Tag Archives: conference preview
Ellis has a dream job: she is a ‘game alchemist’ who studies the value of play. With Quantified Self, Ellis has drawn a face a day and shared photos to track her mood and food. At the 2017 Quantified Self Global Conference, she’ll share her quantification of one of the inevitable and unpredictable outcomes of play: scars. She has recorded her date of injury, scar size, healing time and other metrics. While most ‘quantified scar’ studies and articles on the web focus on how to get rid of scars as effectively as possible, this talk will focus more on the narrative scars tell us about our bodies and our activities- from fun childhood games to recovery from car accidents. We’re looking forward to hearing Ellis’ wisdom on how we can “In the context of our scars… learn to deal with life more playfully and appreciate it more.”
All of our conference speakers are members of the community. Check out our program to get a flavor for the wide variety of projects we’ll be showcasing this June 17-18 in Amsterdam. We hope to see you there!
Sara Riggare: “I will share how I work to keep up with my progressive neurological illness by tweaking and re-tweaking my medications, including what I’ve learned from the most recent changes to my Parkinson’s medication.”
I love this clear illustration of the value of health-tracking between visits to the doctor – especially for disease management. At QS17, Sara will share the insights health tracking has allowed her to glean from decades of experience with Parkinson’s.
Managing Parkinson’s disease requires constant tuning. The symptoms result from decreased dopaminergic signaling from a brain region that helps set the tone for our movements. Without enough dopamine, movement is slow or impossible. Too much and movement is fidgety or ballistic. To add to the complication, the natural levels of dopamine in the brain fluctuate throughout the day – meaning that the same medication affects a patient differently depending on when it is taken. This makes Parkinson’s management a careful balancing act – not something that can be calibrated in just one doctor appointment per year.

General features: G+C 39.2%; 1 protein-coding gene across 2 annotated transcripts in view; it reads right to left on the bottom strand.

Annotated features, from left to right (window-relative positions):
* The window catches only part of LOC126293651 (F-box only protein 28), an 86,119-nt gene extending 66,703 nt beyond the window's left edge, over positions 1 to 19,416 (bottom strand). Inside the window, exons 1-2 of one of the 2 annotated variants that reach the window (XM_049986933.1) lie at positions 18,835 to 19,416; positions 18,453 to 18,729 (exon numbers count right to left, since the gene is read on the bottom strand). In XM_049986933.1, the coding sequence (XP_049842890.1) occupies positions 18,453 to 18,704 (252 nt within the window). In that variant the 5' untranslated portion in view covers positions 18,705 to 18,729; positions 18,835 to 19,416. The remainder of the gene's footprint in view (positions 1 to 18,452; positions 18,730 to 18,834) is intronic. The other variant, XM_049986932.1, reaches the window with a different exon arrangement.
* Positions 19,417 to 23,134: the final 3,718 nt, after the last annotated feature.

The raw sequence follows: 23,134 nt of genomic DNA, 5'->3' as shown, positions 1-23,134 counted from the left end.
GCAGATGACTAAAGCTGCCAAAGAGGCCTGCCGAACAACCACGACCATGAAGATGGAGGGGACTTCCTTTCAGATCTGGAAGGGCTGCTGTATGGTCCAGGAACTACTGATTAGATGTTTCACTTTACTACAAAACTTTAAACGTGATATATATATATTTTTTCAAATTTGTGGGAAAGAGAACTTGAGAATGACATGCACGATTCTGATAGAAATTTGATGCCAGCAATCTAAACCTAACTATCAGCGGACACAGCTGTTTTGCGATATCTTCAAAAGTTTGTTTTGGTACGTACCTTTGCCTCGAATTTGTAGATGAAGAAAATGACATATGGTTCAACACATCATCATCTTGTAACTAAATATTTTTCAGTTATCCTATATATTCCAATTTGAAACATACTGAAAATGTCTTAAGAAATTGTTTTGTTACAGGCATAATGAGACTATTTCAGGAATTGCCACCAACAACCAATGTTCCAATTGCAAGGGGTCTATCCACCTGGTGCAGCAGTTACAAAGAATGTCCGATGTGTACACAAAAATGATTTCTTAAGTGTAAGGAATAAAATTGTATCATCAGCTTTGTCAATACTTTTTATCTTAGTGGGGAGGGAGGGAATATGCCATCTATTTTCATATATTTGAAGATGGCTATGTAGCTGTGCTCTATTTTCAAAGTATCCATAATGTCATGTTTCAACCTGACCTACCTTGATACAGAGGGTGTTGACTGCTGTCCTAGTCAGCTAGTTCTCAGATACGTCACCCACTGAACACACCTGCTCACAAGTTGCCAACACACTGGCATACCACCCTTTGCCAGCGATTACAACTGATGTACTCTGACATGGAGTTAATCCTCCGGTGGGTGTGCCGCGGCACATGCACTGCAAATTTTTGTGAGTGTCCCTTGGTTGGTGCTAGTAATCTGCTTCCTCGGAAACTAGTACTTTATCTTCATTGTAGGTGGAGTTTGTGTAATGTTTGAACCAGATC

Sara makes great use of the 8,765 hours she’s not in the doctor’s office to keep a record of how exercise, sleep, and shifts in the complicated dosing of her medications influence her symptoms. She has put her self-tracking to scientific use by conducting graduate research at the Karolinska Institute, and has been called “a thought leader in Parkinson’s in the new age of social media.” We’re excited to hear at QS17 how she re-calibrated her doses after adding a new medication to her drug regiment.
Just a few more weeks until the 2017 Quantified Self Global Conference! We can’t wait.
Justin Lawler: “At the age of 38, I was diagnosed with osteoporosis. After exhausting the usual route of blood tests & scans from the doctors, I took things into my own hands and uncovered deeper health issues underlying the initial diagnosis.”
We normally think of osteoporosis as a condition of the elderly, but bone density loss can begin much earlier in life. It’s more prevalent in people who work desk jobs (moderate activity normally provides physical stress necessary to bone growth and maintenance), and in those who take corticosteroids, and can be influenced by diet. At QS17, Justin will share how he uses several biomarkers, including his microbiome and liver metabolites, to manage factors contributing to his osteoporosis. The data has helped him target specific changes in diet and exercise that have improved his symptoms- and he’ll have brand new data on bone density changes to share with us this summer.